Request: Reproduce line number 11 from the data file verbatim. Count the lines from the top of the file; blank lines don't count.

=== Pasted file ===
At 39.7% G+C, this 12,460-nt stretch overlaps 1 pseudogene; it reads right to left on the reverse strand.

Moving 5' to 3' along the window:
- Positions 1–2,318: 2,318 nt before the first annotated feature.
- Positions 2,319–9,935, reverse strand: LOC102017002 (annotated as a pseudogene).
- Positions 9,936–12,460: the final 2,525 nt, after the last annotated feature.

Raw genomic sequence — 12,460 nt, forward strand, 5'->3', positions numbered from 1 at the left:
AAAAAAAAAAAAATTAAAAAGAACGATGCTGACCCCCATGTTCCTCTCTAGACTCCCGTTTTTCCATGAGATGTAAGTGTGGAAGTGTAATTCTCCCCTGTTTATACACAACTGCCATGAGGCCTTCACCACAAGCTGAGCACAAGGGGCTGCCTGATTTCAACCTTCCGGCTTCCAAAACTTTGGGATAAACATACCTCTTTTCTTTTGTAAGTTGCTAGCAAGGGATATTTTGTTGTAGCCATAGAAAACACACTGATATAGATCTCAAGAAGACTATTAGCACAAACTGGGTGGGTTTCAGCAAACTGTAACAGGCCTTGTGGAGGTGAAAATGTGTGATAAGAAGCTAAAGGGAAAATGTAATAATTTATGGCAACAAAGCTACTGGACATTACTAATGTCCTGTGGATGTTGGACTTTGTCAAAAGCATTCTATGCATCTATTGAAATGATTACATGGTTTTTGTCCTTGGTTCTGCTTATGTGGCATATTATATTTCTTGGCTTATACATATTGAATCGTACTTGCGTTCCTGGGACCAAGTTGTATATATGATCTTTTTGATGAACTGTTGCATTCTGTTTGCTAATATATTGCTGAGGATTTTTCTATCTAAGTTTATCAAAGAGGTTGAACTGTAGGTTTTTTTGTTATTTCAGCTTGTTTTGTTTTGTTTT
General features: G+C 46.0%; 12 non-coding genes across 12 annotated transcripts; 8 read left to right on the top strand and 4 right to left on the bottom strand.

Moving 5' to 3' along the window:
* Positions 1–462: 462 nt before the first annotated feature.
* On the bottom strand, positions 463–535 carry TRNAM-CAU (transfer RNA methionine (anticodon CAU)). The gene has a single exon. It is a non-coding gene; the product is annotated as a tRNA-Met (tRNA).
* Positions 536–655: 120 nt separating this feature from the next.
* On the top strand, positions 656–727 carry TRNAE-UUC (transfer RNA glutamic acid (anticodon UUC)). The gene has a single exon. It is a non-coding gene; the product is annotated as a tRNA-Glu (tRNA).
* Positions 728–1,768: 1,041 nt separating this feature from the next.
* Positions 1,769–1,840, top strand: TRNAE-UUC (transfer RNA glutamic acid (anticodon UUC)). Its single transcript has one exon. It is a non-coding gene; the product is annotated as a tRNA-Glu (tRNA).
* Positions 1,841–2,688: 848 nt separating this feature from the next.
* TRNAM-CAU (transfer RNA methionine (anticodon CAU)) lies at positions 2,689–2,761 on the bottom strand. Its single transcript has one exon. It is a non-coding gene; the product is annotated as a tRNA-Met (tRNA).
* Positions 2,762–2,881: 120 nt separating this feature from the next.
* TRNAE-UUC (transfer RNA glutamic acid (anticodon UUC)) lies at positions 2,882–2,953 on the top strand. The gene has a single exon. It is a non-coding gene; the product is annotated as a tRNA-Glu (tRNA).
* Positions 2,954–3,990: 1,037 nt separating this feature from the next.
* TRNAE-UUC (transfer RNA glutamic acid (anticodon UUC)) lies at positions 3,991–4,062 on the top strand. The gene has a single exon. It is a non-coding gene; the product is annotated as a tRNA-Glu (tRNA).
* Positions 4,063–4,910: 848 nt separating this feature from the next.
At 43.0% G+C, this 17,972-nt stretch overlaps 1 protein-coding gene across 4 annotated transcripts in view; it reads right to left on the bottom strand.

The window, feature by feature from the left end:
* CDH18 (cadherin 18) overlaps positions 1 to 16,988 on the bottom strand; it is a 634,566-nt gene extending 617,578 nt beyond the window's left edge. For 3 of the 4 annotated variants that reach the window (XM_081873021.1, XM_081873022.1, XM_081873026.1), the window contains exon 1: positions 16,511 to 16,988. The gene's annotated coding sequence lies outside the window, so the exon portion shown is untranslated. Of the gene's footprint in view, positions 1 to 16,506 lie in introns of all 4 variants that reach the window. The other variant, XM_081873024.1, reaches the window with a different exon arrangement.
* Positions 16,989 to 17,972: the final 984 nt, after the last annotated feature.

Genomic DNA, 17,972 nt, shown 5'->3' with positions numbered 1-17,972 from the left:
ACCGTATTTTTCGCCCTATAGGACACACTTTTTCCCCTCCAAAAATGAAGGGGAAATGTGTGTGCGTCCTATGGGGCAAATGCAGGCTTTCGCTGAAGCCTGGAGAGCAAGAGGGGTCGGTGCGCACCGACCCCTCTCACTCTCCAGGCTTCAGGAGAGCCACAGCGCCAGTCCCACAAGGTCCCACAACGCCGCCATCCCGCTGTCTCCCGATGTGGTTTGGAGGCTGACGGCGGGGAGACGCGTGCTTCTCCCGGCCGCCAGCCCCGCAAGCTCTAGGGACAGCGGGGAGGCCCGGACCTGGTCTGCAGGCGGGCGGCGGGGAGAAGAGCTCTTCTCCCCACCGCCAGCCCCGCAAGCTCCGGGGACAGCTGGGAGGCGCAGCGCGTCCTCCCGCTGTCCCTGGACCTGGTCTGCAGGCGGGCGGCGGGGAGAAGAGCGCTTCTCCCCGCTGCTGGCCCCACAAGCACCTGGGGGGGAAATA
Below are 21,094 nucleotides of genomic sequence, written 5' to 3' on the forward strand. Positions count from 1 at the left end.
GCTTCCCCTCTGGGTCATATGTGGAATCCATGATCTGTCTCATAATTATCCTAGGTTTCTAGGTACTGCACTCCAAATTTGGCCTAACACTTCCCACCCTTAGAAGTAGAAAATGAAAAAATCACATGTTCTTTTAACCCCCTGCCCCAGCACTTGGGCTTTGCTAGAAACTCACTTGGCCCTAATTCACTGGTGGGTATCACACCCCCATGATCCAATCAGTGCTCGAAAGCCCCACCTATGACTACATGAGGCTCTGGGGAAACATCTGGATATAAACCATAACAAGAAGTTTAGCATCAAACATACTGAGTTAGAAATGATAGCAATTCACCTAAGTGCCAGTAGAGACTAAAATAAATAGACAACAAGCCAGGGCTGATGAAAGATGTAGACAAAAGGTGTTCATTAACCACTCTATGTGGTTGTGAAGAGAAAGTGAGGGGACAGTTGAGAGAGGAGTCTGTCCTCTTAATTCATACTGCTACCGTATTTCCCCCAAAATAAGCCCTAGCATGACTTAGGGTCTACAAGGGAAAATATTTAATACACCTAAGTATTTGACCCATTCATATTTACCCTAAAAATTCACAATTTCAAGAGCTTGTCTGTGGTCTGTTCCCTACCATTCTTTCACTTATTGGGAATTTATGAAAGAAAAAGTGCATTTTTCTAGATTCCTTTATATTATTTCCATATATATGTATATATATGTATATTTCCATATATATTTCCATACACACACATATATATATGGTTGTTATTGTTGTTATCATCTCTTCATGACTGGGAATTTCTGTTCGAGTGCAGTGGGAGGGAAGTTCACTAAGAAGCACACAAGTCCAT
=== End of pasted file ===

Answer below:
* On the bottom strand, positions 463–535 carry TRNAM-CAU (transfer RNA methionine (anticodon CAU)). The gene has a single exon. It is a non-coding gene; the product is annotated as a tRNA-Met (tRNA).